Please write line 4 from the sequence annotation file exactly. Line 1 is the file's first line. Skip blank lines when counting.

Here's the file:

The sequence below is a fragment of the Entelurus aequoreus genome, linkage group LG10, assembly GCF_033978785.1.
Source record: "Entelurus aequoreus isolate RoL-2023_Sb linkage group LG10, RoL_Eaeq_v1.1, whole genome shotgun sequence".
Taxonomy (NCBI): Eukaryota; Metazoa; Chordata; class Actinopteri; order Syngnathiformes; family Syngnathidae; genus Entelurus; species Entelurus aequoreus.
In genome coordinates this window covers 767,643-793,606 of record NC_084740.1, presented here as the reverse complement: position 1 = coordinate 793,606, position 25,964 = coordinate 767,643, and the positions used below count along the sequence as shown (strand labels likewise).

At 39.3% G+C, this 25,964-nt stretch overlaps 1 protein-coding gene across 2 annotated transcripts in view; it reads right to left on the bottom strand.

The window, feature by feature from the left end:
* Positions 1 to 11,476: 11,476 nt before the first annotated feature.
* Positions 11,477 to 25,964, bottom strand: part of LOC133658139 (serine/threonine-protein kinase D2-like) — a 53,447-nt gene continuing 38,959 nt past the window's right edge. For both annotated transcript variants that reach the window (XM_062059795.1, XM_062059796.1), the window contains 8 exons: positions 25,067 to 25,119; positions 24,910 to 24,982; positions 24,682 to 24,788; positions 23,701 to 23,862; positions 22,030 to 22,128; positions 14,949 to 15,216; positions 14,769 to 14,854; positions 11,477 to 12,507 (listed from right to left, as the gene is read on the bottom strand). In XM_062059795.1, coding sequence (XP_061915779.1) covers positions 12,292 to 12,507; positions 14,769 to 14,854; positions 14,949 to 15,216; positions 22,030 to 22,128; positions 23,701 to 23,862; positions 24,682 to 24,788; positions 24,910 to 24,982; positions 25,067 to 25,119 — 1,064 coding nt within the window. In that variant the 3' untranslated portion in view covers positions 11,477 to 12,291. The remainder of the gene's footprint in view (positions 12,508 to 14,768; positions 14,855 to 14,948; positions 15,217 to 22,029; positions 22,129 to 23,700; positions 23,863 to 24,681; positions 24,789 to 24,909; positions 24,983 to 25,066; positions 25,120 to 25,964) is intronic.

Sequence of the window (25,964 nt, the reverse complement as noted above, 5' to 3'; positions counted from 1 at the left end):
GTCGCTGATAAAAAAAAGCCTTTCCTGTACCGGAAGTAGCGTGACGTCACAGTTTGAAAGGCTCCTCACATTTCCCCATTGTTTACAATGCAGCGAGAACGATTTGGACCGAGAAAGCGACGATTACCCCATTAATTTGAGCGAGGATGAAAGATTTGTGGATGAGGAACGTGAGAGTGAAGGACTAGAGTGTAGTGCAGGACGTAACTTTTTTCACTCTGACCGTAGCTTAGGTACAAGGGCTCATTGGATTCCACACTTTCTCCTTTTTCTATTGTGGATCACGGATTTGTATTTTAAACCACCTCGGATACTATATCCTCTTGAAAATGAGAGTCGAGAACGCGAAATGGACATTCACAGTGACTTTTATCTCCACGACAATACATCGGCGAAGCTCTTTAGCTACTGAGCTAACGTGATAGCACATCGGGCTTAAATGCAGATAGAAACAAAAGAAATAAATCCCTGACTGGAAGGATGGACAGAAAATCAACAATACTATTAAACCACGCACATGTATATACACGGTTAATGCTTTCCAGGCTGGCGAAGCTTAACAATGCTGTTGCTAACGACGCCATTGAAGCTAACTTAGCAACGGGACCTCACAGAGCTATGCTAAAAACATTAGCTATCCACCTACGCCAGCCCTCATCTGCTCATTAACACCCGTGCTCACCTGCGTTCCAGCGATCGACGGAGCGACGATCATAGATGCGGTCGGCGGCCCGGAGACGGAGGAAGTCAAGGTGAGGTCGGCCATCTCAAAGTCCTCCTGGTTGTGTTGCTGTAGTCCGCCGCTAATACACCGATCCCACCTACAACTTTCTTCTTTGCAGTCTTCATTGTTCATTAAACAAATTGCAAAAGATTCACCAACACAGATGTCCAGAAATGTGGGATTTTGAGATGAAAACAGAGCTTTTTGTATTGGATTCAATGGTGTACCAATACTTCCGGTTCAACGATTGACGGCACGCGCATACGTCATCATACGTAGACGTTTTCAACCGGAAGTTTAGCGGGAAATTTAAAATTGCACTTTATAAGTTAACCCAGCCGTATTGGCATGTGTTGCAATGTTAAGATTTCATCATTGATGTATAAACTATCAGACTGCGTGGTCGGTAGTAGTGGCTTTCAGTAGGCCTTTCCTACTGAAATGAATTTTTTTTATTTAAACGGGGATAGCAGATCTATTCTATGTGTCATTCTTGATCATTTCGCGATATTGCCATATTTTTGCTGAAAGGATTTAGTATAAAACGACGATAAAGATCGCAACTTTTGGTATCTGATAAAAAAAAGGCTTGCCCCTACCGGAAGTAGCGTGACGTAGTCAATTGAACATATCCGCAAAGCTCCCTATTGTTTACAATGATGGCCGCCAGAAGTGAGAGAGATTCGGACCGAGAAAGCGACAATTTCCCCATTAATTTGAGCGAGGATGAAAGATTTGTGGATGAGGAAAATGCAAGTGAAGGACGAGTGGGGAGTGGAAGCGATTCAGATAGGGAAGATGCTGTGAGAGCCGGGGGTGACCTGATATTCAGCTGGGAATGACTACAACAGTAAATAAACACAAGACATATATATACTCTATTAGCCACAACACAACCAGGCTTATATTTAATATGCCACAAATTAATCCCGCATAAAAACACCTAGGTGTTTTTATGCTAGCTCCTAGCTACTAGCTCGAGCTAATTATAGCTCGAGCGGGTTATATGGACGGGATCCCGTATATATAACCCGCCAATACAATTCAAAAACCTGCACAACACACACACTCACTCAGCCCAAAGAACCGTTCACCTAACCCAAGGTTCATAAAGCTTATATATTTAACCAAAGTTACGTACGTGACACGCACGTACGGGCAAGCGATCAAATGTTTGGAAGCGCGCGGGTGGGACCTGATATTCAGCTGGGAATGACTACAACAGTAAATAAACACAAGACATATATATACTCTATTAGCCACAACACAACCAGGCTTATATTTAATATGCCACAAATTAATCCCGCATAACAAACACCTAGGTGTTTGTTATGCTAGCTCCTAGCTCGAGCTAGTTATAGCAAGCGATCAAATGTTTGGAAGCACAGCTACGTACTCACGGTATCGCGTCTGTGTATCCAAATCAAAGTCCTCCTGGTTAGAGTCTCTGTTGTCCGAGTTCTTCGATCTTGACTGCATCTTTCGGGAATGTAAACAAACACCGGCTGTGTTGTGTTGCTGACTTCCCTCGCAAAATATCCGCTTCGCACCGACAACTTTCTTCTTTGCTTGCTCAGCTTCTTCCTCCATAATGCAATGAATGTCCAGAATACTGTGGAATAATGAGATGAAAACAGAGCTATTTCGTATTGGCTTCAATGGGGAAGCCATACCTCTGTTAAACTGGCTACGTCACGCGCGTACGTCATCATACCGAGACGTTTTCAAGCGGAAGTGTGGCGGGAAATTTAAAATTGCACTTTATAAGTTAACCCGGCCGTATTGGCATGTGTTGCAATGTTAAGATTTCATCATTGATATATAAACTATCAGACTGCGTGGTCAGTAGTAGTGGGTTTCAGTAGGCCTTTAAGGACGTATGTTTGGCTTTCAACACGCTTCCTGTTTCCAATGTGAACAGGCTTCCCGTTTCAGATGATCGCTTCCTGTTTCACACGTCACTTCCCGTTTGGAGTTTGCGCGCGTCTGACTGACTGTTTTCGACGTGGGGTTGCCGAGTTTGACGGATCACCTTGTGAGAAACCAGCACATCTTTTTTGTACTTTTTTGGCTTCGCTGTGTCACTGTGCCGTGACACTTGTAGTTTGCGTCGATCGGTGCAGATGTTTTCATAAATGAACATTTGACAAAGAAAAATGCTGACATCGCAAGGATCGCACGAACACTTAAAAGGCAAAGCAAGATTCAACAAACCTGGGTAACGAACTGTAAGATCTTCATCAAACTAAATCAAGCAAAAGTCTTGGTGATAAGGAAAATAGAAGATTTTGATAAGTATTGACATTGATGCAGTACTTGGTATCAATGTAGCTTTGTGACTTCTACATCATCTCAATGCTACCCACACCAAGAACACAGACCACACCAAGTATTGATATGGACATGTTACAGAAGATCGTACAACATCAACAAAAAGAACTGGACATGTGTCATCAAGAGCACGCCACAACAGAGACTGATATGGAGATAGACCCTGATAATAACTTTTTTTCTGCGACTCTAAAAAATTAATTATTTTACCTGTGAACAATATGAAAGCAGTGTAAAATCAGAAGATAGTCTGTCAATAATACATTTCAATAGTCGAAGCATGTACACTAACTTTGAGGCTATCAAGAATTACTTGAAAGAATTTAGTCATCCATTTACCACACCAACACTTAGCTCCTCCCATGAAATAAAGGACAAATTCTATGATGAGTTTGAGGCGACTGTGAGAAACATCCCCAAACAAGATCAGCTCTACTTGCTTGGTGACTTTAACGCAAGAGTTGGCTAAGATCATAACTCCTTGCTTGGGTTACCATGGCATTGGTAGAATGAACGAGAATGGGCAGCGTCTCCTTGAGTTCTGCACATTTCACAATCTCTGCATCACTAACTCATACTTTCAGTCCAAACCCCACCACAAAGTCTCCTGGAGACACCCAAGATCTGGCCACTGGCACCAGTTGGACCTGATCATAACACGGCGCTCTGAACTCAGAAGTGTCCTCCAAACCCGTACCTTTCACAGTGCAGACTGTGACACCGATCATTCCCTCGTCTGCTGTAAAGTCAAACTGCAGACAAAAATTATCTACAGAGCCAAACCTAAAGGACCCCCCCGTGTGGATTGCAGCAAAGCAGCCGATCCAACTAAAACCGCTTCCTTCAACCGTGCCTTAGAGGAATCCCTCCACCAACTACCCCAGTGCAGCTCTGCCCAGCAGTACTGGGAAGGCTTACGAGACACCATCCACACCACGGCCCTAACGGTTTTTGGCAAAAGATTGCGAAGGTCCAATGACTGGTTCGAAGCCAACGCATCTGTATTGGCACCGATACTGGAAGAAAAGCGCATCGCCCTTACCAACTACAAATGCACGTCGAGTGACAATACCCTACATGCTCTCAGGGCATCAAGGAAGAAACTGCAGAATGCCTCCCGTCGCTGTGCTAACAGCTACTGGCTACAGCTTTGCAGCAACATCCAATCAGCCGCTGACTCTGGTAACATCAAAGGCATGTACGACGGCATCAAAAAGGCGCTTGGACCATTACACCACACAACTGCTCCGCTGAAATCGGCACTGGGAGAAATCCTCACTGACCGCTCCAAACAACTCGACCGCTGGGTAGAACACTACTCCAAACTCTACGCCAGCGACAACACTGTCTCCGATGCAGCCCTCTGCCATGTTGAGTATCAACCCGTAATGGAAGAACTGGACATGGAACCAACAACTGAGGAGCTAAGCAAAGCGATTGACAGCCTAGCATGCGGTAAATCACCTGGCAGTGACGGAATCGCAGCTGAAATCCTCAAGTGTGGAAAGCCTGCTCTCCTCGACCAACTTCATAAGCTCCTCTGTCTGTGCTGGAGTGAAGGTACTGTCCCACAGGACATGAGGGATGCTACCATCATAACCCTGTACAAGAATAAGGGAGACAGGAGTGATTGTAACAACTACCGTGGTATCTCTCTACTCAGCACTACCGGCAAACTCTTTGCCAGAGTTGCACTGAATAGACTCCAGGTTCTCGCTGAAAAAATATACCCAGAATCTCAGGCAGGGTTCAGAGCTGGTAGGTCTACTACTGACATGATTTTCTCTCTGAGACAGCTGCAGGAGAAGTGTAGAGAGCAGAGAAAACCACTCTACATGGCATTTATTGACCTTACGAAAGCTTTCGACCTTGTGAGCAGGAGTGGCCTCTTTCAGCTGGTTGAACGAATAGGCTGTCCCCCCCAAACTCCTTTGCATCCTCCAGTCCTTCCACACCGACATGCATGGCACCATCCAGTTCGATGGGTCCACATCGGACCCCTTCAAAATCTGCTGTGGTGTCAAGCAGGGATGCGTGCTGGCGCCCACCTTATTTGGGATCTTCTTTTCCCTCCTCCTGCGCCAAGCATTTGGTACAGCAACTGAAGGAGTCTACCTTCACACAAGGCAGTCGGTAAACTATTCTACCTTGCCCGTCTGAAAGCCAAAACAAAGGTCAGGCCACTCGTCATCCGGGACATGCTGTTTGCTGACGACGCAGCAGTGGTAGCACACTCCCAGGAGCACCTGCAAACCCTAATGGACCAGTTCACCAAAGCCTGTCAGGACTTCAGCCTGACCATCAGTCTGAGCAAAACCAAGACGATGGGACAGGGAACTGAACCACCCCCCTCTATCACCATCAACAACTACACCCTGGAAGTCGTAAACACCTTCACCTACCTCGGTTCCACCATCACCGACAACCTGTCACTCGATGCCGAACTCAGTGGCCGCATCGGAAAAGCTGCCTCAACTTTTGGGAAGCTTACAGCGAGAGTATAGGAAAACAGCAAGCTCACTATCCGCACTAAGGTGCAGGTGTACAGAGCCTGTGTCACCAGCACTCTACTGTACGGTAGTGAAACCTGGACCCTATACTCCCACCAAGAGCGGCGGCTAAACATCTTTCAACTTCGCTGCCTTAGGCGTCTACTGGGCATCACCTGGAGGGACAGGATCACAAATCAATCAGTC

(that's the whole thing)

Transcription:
In genome coordinates this window covers 767,643-793,606 of record NC_084740.1, presented here as the reverse complement: position 1 = coordinate 793,606, position 25,964 = coordinate 767,643, and the positions used below count along the sequence as shown (strand labels likewise).